Industry chiefs in the UK have warned the Government that heavy industry will be by the penalty-to-pollute levies that are being introduced. The CBI warned the Treasury that the so called ‘carbon tax’  has landed the steel, chemical and other energy intensive industries with spiralling energy costs, whilst carbon costs across the rest of Europe have plummeted in recent months. The CBI wants a new compensation package to protect up to 200,000 jobs. The carbon tax will nearly double next April to £9.55 per tonne, pushing energy prices up by an estimated 9% and meaning the tax is four times European equivalents.

wildflowersThe Prince of  Wales has unveiled plans for 60 ‘coronation meadows ‘ –  existing wild flower meadows which will be used to seed new meadows to mark the Queen’s 60th Anniversary. 97% of wild flower meadows have been lost since the 1930s.  The plan will chart meadows that still remain and use them as ‘springboards’  for the restoration of other sites. Image from

New powers to allow local communities to block on-shore wind farms have been announced by the UK Government. The plans also include a five fold increase in the financial inducement offered to communities that do agree to host turbines – worth an average of £400 per annum off energy bills.

The Scottish Government has launched its District Heating Action Plan, which aims to reduce carbon emissions and energy bills while giving a boost to businesses and creating jobs . District heating is the supply of heat by hot water to a number of buildings through a heat network of underground pipes.

Unilever has pledged to do more to help cut food waste within the hospitality sector ahead of World Environment Day, which is highlighted the issue as its focus theme this year. Unilever’s food solutions division announced it would support key industry-led targets to reduce waste outside of its own value chain – most notably among restaurants, hotels, pubs, caterers and food manufacturers.  Working with WRAP through its voluntary hospitality and food service agreement, the company is seeking to help cut food and associated packaging waste by 5% and increase recycling to 70%.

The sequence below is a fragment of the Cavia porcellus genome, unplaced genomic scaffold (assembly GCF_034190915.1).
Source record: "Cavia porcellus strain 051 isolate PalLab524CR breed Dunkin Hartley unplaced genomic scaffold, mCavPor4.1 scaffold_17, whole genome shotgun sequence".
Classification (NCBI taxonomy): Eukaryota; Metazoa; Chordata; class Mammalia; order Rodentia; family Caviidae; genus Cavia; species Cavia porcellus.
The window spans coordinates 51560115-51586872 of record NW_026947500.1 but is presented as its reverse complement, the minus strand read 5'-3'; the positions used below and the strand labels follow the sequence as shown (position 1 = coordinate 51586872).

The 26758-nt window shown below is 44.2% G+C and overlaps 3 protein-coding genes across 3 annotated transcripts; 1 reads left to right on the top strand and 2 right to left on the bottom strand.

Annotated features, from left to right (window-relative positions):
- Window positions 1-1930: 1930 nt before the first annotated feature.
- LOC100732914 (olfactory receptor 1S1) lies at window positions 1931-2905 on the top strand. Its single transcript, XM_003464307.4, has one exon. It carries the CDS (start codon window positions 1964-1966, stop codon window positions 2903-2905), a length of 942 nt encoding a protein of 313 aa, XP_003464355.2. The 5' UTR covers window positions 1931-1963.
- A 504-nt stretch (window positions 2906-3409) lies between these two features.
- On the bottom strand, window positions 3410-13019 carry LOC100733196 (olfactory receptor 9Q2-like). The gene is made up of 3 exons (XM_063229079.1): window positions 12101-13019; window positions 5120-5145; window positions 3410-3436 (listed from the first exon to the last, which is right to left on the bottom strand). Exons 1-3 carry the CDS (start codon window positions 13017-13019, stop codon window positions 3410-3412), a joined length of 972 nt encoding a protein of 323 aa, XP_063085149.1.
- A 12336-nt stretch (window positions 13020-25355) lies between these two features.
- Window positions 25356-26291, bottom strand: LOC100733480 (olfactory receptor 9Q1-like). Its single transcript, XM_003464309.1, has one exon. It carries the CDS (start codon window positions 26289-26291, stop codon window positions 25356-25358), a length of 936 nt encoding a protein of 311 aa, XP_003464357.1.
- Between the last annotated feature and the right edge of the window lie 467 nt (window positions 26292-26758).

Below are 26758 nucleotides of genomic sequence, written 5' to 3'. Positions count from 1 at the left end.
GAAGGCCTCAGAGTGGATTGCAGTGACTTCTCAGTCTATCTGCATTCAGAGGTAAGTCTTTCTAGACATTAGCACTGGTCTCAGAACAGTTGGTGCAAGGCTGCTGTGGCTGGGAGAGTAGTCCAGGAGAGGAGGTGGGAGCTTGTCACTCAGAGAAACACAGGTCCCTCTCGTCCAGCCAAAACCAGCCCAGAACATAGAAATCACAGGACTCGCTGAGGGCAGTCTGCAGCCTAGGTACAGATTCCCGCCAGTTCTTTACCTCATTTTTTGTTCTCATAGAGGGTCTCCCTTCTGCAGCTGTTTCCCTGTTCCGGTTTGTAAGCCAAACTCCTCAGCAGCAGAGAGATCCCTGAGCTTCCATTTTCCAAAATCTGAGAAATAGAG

Coffee farmers participating in a sustainability programme run by Nespresso enjoy better economic and social conditions, new research from an independent study, carried out by Colombian organisation CRECE, suggests. The report looked at a variety of social, environmental and economic conditions among 1,000 farmers growing coffee in the country under Nespresso’s AAA sustainable quality programme.  It found that in 2011, participating farmers received a net income more than 40% higher than those not on the scheme. This level of earning also led to greater productivity, as those on the plan were able to invest in more fertiliser and resilient coffee varieties.

The University of Cambridge has been fined £28,000 after slurry from a farm it owns twice polluted tributaries of the River Great Ouse. The University pleaded guilty to two counts of pollution offences at Cambridge Magistrates Court. Investigations from the Environment Agency revealed that in both cases, slurry had entered the tributaries via an unknown drainage pipe.

By |2016-11-01T15:04:35+00:00June 7th, 2013|AGF Blog|